The Dictionary and String implementations weren’t too bad either:
put (BDict mp) = wrap 'd' 'e' dict
where dict = mapM_ encPair . M.toList $ mp
encPair (k, v) = put (BString k) >> put v
put (BString s) = do
putShow (B.length s)
putWord8 (toW8 ':')
As you can see, the code is quite clear, and matches the specification quite well.
Parsing the data was the next step. this proved a little more difficult, but with my recent (shallow) experience with Parsec, I knew what was needed.
I decided to start by writing some useful combinators (this is a lie, I wrote them when needed, but lying makes the post flow better >_>). These included the following:
getCharG :: Get Char
getCharG = fromW8 <$> getWord8
char :: Char -> Get ()
char c = do
x <- getCharG
if x == c
then return ()
else fail $ "Expected char: '" ++ c:"' got: '" ++ [fromW8 x,'\'']
getWrapped :: Char -> Char -> Get a -> Get a
getWrapped a b p = char a > p < char b
many :: Get a -> Get [a]
many p = many1 p
mplus return 
many1 :: Get a -> Get [a]
many1 p = (:) <$> p <*> many p
digit :: Get Char
digit = do
x <- getCharG
if isDigit x
then return x
else fail $ "Expected digit, got: " ++ show x
getDigits :: Get String
getDigits = many1 digit
My favourite two definitions here are
, which nicely show the use of Alternative: they are mutually recursive, with
being the only one of the two to actually do and parsing, while
checks to see if
failed to parse one object using the parser p. It’s really quite beautiful, and makes the code that follows a hell of a lot nicer to write. This is where the love mentioned in the title comes in by the way.
With these in hand, I could now go ahead and write the actual parsers for various BCode types. Parsing BInts and BArrays is dead simple now:
getBInt :: Get BCode
getBInt = BInt . read <$> getWrapped 'i' 'e' getDigits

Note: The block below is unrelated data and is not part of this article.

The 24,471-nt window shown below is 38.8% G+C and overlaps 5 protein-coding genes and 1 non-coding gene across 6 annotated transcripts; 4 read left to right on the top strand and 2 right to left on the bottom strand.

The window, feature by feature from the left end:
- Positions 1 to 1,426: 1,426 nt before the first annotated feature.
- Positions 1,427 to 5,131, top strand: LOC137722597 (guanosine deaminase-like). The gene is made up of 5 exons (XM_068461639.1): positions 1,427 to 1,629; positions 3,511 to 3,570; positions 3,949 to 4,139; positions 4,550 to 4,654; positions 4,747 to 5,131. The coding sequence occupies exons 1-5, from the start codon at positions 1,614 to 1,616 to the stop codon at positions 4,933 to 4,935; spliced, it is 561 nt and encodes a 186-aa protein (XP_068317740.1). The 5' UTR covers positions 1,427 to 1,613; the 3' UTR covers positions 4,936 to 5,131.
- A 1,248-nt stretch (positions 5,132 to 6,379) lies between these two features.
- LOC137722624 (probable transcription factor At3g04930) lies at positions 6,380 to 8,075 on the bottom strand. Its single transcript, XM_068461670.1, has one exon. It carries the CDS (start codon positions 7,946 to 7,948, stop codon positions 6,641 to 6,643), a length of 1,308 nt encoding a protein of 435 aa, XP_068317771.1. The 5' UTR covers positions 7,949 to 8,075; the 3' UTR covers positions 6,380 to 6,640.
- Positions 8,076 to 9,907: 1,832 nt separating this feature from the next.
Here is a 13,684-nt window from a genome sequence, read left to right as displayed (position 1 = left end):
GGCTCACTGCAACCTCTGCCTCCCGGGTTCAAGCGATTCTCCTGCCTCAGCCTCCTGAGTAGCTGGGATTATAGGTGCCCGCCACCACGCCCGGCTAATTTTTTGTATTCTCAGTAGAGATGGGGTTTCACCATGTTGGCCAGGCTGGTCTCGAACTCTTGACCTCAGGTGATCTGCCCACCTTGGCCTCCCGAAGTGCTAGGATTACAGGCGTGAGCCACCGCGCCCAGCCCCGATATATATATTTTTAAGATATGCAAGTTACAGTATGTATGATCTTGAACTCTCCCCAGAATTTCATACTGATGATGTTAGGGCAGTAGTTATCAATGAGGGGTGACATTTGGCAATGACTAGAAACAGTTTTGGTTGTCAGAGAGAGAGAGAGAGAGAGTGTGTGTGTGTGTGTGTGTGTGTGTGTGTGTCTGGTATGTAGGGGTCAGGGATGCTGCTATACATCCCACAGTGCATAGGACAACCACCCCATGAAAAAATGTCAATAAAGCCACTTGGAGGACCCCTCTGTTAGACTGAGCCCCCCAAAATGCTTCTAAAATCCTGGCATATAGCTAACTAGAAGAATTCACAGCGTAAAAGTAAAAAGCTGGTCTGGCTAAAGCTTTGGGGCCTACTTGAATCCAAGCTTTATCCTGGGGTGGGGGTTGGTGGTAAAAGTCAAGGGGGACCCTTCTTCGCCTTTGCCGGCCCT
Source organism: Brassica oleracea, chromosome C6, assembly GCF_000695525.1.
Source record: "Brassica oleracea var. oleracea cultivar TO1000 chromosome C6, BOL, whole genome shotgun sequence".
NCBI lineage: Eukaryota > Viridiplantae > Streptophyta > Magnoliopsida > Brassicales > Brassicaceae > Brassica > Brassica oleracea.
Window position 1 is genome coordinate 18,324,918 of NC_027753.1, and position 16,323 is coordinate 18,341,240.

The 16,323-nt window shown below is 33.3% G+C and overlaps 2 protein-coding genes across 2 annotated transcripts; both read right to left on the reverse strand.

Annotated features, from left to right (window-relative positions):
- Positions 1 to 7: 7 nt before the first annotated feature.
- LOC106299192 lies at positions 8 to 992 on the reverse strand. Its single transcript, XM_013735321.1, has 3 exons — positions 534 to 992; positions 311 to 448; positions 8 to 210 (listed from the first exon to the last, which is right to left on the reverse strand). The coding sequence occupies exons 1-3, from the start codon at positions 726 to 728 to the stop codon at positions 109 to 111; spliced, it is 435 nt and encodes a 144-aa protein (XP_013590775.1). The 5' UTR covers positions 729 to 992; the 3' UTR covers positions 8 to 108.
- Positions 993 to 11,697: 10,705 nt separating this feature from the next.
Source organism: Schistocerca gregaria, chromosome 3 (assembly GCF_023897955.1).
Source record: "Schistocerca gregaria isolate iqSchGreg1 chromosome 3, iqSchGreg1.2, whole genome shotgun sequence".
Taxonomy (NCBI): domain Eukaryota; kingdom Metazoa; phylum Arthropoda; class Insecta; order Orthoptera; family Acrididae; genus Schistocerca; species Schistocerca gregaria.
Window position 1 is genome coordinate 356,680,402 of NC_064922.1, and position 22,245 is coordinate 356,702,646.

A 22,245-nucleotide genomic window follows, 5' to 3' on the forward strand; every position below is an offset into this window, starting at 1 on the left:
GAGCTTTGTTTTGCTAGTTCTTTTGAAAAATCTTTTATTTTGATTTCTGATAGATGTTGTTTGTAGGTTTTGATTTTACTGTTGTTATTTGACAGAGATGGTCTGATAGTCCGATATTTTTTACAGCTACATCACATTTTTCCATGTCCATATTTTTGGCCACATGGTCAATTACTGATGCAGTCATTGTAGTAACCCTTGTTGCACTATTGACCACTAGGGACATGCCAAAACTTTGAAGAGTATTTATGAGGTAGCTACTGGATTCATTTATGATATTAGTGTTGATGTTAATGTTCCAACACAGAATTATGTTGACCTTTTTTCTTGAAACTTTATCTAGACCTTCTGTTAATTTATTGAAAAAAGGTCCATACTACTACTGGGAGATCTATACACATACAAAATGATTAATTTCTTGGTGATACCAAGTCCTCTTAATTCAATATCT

getBArray :: Get BCode
getBArray = BArray <$> getWrapped 'l' 'e' (many get)
As as side note, I’ve now come to see just what the folks on #haskell were on about when they said Applicative is nice. I think I’ve fallen in love (yet again!).
BStrings were a little more difficult, but not hard, given what I’ve just written:
getBString :: Get BCode
getBString = do
count <- getDigits
BString <$> ( char ':' *> getByteString (read count))
Here we get as many digits as we can, followed by a colon, and then take the number of bytes the digits specified. Finally, we have the BDict definition, which also is quite nice, if slightly annoying with its use of pattern matching (don’t get me wrong, i love pattern matching, but it’s the only place it’s used in the parser
getBDict :: Get BCode
getBDict = BDict . M.fromList <$> getWrapped 'd' 'e' (many getPairs)
where getPairs = do
(BString s) <- getBString
x <- get
Putting it all together, we finally have a definition for the get function in the Serialize class.
get = getBInt <|> getBArray <|> getBDict <|> getBString
A rather clean, elegant, and hopefully correct serialiser and deserialiser for the bencoded format used in torrent files. I’m considering releasing this code as a separate package on hackage, but I’m still not sure how widely it might be used. I have a string feeling that that would not be very wide at all, but that a library of more advanced combinators for cereal would make life a lot easier for others like me who have some strange binary formats that need to be parsed in an efficient manner.
Please, I implore you, do let me know what you think of this all, I’m always interested in seeing what others think of my code, and ways to improve it.
Until next time,